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Birds flying by Angelo DeSantis Nine_birds_flying_over_the_waves_(7681834848)_(2)

Wallace Stevens’ poem “Sunday Morning” ends with these lines:

We live in an old chaos of the sun,

Or old dependency of day and night,

Or island solitude, unsponsored, free,

Of that wide water, inescapable.

Deer walk upon our mountains, and the quail

Whistle about us their spontaneous cries;

Sweet berries ripen in the wilderness;

And, in the isolation of the sky,

At evening, casual flocks of pigeons make

Ambiguous undulations as they sink,

Downward to darkness, on extended wings.

I love the final image—that graceful downward swoop into darkness, held aloft by the lightness of wings fully extended. That final juxtaposition of dark and light, I find deeply moving.

Steven’s poetry has been a huge influence on me. I see traces of it everywhere in my writing.

The final lines of this poem introduce a short story I wrote, Tamara in Her Garden, where a woman who has been deeply traumatized by life finds healing in her garden–not just in the beauty she find there, but in the natural decay and death that comes with it. She tells us:

Sometimes when I kneel in the grass at the edge of my flowerbed, leaning out over the border of sweet alyssum that is heaped like snow, leaning so close that my face feathers the fragrant petals, and then breathe–breathe deeply, I sense that with each breath I am gathering up a huge lungful of myriad, microscopic creatures that course through my nose and mouth and throat in a rhythmic pattern of respiration perhaps eons longer than the life-spans of such tiny beings. And I feel lightheaded, what with the deep breathing, the heady fragrance, the thought that so much life and so much death passes with such pleasure through me. I sway when I rise. My bare knees and tops of feet bear a moist imprint–a fine cross-hatching of grasses.

While some think she’s hiding more than healing in her garden, she sees it differently—and here’s where Steven’s influence is clearly seen:

I see my garden as highly invigorating and precarious, teeming with raw necessity, a microcosm of all the life and beauty, decay and death, that ever was. Sometimes I stand in my round garden as if standing upon the edge of a precipice, poised for flight. Not to fly away as I once had supposed, but to delve ever more deeply.

That “delving ever more deeply” is what interests me, the fact that we have to explore the dark places in life in order to grow, for that’s the only way to bring in the light. We’re not sustained by beauty and lightness alone, but by seeing the beauty and lightness in the dark places, in the brokenness that lies all around us, seeing it in the very places where it doesn’t seem to exist. And seeing how the beauty and lightness is nurtured in the dark places of our own lives.

These are old ideas, of course–how the transience of beauty intensifies its pleasure. How the brighter the light, the deeper the shadows, how both together help us to see the object and its roundness more clearly. It’s a theme that is played over and over in poetry and literature and art. We never tire of it because it’s so rich in associations and, at the same time, still so veiled and mysterious. We sense the deepness there, some truth not fully plumbed. We walk around it and around it, but never fully grasp it. Perhaps that’s why we return to it so often in our art, not to touch it, but to be touched by it.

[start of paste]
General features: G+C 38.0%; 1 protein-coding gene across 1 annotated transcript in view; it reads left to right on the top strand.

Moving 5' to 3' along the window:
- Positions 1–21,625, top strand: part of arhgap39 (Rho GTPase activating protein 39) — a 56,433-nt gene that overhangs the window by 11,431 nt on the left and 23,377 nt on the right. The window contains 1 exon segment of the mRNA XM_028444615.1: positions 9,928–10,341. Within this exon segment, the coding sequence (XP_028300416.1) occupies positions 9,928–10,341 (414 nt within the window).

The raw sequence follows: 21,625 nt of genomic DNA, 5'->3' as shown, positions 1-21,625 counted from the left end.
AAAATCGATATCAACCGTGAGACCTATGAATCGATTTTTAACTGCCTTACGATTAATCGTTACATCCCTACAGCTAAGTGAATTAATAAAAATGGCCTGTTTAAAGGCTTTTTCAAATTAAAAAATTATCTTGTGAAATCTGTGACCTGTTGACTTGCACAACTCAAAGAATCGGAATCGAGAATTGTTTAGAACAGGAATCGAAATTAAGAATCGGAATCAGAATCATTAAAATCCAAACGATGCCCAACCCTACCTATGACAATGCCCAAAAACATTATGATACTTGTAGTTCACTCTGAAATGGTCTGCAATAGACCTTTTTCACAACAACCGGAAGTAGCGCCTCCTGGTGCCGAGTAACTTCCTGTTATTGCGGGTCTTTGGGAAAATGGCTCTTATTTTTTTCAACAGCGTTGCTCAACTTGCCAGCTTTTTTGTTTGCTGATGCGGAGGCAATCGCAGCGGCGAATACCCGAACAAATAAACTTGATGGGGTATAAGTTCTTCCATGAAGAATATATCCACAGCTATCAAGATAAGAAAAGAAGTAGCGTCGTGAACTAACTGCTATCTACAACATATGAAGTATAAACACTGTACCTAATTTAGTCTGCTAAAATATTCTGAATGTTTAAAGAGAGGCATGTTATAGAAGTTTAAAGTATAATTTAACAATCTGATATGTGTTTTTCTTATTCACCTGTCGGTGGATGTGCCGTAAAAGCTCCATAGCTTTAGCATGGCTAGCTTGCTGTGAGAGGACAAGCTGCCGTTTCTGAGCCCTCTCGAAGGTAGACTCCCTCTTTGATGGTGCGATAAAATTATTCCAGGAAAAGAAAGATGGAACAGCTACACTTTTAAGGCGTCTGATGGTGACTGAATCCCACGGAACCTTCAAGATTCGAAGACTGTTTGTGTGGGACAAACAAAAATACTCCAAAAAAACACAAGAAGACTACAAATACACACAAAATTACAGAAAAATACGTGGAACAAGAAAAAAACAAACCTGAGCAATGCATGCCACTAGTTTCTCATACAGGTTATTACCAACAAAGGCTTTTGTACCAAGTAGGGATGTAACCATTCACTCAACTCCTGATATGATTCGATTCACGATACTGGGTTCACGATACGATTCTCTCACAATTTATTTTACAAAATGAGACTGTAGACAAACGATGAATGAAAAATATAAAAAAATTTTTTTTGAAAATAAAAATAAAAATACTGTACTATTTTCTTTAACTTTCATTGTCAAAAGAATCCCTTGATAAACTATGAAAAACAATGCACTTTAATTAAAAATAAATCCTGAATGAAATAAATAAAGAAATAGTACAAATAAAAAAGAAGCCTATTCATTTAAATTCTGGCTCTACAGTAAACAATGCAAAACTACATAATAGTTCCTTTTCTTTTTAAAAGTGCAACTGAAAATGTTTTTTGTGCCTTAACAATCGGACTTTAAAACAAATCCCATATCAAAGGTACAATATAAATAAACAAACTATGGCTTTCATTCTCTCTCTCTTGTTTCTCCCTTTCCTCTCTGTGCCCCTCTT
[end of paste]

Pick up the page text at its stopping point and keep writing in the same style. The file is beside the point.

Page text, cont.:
Sometimes that touch is healing, as in the garden I wrote about. Sometimes it is transforming. It tears us to pieces in order to create us anew.

I wrote about this in my poem “Walking Among Flowers.” Here’s an excerpt from a blog post that tells how this came about:

Walking through the village on Nuka Hiva down narrow, winding roads, past pastel-colored houses surrounded by gardens overflowing with flowers and dense tropical foliage, melting in the heat and humidity and the perfumed air . . . . . I felt physically and mentally assaulted, overcome by the intensity of the colors and the abundance of the beauty that surrounded me.

Colors exploding all around me, shattering the senses—sight, smell, and sound washing together. Undulating waves of color, wrapping around me, streaming through me, carrying me away.

Sometimes it was a soft, sensual immersion. Sometimes a harsh, brutal slaying. It knocked me off my feet and broke me open. I swallowed it whole.

In the poem I tried to capture how the brutal beauty of the experience tore me apart, leaving me bloody and trampled. Yet out of this seeming “death” rose something new, ethereal, like light, and powerful. Here’s where we see Steven’s influence, in the final downward swoop:

 I lay like a light on the garden wall

then swooping, swallow, flowers and all.

The same “beauty and brutality” that tore me apart, transforms me, and allows me to partake of its wholeness, to become one with the wholeness, and holiness, of life.

It’s odd though. I don’t think of the beauty and brutality in equal terms. In this life, as we normally experience it, the brutality, the darkness, is the shadow side of something that is “real” in a way that the shadow itself is not. We still experience it, it still gives depth to the wholeness of our experience. It still shapes us, even as it torments us or tears us apart. It’s very “real” in those harsh, experiential ways. It’s perhaps part of the birthing process, but it’s not the birth itself, or the thing we’re giving birth to.

But what it is, is not something we can easily put our finger on.  So we write poetry about it instead. And we feel it, as we too swoop “downward into darkness on extended wings.”

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